In this excerpt from the new book Gender Equality and Tourism: Beyond Empowerment, we meet María Isabel from Ecuador. We found out about her story through our associate Carla Ricaurte Quijano, who is Associate Professor in Tourism at the Escuela Superior Politécnica del Litoral (ESPOL) in Guayaquil, the region María calls her home. Here’s her story.
“I live in Puná, an island in the Gulf of Guayaquil, Ecuador. I’ve been working in tourism for 14 years now. When I first got married I hadn’t finished school, and my husband was very traditional. He didn’t think I needed to study anymore, or to have any business outside of the home.”
María’s husband was a fisherman with a small, informal tourism business on the side – he’d take visitors around for short trips, much like many other fishermen in the area. But for María, who at first only joined him to provide company and quietly assist on some odd jobs, these trips changed her entire outlook: “I realised tourism had a lot of potential in my community and that I wanted to get involved.”
It wasn’t all plain sailing for María at first, “I asked my husband to let me finish school and, after a long struggle he accepted, as long as I found somebody to take care of our little girls.” Needless to say, María did. “I also attended every single training course in tourism – the Tourism Ministry came, the municipal government, universities and on-governmental organizations (NGOs), the provincial government, you name it. I took advantage of all the courses, workshops and training sessions they offered us.” Attending every meeting and being a reliable contact for the local authorities led to María becoming the region’s go-to woman for organising tours.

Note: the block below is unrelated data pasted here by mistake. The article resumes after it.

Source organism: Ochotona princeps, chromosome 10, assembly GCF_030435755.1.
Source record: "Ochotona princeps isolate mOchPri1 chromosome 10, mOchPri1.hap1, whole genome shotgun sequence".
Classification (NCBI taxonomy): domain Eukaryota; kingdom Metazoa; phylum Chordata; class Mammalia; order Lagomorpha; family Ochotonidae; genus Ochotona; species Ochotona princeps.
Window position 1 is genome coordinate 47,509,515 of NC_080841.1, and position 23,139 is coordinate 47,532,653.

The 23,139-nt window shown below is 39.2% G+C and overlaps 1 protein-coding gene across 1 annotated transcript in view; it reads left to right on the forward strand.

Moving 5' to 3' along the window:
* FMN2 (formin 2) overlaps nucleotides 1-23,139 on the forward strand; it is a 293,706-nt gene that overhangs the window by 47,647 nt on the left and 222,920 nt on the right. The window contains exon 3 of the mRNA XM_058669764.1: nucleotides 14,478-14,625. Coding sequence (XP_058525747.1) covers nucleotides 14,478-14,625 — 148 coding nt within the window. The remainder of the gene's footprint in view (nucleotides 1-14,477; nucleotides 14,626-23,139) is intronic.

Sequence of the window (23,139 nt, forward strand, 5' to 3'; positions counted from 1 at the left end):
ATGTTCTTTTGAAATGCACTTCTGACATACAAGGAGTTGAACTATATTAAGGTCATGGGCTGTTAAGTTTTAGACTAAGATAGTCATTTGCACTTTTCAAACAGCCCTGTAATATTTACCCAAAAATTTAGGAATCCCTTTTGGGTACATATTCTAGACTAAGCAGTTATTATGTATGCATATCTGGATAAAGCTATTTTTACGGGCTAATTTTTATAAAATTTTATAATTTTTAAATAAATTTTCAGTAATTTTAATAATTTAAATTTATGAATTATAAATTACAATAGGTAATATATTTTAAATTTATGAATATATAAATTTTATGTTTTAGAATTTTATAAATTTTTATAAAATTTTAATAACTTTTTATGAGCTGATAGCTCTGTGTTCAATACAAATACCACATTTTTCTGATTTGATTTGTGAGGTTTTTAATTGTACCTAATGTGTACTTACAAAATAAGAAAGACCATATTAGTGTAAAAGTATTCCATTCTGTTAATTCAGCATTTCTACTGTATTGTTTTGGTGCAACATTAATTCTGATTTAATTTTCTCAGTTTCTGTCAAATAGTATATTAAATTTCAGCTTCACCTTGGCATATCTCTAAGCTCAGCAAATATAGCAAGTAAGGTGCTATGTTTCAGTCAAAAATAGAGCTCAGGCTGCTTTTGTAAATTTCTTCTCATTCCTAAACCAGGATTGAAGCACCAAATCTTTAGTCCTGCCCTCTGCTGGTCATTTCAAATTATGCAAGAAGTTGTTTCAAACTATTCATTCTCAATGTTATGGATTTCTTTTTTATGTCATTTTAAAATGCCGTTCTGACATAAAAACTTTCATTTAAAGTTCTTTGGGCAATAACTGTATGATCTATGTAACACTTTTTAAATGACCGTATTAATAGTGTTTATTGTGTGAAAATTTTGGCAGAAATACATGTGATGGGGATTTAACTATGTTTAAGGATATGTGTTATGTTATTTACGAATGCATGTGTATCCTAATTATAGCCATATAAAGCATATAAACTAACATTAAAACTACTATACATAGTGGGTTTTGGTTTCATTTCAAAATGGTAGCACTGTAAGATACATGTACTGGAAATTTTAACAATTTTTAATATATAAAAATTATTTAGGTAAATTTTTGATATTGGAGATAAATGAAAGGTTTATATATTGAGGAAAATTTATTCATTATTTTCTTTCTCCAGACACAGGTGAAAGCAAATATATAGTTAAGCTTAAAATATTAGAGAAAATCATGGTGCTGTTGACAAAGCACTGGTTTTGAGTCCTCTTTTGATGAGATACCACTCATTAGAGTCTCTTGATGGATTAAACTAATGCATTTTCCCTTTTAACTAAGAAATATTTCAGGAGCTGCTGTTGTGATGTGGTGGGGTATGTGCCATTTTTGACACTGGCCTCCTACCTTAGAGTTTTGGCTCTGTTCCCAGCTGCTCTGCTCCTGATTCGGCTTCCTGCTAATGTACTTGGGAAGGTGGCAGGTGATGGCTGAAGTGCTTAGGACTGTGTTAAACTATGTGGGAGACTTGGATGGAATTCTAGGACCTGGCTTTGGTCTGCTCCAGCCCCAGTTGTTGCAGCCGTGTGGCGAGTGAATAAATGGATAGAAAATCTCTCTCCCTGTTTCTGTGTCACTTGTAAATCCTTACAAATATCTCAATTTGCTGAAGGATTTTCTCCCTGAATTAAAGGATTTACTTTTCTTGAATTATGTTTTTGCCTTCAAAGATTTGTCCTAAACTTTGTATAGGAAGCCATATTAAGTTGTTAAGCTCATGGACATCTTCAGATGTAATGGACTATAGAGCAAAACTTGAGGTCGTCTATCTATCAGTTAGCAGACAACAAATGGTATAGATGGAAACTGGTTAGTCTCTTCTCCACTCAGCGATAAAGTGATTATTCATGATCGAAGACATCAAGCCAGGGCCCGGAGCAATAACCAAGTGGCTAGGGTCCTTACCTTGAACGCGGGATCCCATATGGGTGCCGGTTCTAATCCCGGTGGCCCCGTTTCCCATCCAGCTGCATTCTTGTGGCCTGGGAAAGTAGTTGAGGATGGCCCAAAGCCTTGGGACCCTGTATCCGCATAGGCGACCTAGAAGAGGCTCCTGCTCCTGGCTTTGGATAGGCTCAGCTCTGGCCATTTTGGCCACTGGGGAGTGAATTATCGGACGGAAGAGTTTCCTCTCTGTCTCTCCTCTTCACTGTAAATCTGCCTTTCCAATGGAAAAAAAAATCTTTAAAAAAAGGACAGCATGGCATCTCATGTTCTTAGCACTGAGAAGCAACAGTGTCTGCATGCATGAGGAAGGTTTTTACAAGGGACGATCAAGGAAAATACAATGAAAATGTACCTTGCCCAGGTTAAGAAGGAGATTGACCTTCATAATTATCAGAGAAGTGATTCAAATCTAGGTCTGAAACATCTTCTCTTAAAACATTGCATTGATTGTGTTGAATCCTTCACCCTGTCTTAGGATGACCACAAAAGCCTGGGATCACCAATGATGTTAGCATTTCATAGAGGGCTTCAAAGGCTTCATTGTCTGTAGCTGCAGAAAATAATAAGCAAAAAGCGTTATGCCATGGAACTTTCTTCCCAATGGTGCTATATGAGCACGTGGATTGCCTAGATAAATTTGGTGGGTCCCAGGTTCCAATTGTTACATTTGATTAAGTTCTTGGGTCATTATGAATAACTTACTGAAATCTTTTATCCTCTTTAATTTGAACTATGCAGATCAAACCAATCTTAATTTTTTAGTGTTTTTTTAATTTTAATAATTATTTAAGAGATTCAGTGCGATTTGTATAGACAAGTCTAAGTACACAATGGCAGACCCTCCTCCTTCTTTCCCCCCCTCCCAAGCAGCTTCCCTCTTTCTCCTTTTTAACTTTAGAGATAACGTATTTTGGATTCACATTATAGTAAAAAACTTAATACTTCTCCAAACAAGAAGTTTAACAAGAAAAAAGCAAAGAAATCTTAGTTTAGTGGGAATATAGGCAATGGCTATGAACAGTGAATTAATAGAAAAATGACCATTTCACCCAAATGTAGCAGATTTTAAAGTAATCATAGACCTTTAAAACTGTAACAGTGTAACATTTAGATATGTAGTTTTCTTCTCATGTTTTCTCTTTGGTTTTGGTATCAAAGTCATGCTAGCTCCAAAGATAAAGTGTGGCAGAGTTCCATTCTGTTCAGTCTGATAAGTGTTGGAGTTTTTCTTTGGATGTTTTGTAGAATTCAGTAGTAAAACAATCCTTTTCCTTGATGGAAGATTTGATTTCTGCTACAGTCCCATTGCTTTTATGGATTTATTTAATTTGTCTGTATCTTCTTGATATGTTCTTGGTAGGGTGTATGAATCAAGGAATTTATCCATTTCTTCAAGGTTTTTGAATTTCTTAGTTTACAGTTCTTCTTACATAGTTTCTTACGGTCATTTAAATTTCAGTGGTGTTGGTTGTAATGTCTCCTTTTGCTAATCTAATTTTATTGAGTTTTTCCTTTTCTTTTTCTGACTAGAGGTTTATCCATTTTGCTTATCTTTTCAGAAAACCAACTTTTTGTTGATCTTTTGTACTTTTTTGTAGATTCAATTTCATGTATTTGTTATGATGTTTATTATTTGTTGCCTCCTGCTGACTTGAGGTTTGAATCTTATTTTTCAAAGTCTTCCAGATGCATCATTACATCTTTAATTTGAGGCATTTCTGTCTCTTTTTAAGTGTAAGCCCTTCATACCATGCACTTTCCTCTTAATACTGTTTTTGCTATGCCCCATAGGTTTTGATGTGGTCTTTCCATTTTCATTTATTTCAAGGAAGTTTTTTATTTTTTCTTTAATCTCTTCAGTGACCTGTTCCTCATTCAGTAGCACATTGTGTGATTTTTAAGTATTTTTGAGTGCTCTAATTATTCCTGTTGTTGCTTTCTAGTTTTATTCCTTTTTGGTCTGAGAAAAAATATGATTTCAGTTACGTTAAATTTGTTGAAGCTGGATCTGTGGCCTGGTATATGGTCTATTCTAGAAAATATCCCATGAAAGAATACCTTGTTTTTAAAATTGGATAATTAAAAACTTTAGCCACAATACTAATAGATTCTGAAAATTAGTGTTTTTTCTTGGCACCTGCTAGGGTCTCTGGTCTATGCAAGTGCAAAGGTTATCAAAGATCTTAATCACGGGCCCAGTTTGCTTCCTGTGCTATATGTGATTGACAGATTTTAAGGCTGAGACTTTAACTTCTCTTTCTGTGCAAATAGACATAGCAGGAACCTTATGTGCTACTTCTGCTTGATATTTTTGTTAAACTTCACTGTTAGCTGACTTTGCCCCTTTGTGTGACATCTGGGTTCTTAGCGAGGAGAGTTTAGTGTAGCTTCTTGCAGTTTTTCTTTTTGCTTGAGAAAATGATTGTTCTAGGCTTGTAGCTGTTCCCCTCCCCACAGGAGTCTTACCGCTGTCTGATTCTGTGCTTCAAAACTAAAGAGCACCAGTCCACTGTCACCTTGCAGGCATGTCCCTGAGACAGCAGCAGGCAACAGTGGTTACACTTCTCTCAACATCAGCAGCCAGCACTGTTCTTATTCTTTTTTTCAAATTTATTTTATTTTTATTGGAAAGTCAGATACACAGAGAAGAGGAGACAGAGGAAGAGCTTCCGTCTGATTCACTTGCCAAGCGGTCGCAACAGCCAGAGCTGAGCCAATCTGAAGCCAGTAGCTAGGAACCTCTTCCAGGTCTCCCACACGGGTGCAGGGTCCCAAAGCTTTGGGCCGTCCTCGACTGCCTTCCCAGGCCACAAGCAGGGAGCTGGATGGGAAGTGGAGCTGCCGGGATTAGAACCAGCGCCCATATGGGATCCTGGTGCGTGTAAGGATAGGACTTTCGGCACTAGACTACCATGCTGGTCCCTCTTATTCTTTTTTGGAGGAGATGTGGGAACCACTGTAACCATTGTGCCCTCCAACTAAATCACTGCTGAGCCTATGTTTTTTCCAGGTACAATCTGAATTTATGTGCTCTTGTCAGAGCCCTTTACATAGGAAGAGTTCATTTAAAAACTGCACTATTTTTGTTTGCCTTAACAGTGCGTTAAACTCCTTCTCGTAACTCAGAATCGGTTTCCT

María’s involvement in the family’s business grew, and her influence on key business decisions did as well – as was her take on customer service, which proved valuable for word-of-mouth promotion and kept tourists coming back time after time. Eventually, María took over the business, investing money in the running of operations and paying her husband a salary. María says of this development, “Of course, he wasn’t entirely convinced to begin with. But some time after that, he had an emergency and he needed money. I gladly gave him everything I’d saved. He looked at me differently after that – with respect.”
Much changed over the years, and tourism has changed the dynamic of the region – some for the better, some for the worse. But María remains positive and is convinced that tourism is the great equaliser for women in the area. She experienced it herself, in her relationship with her husband: “Now, we’re equal partners and friends. I wish my daughters could work in tourism too, because through tourism they can help their community and have the comforts I didn’t have in my time. I also hope they find good husbands who really value them as women and human beings.”
To read María’s full account, and others by women from around the world, buy the book on the online CABI bookstore.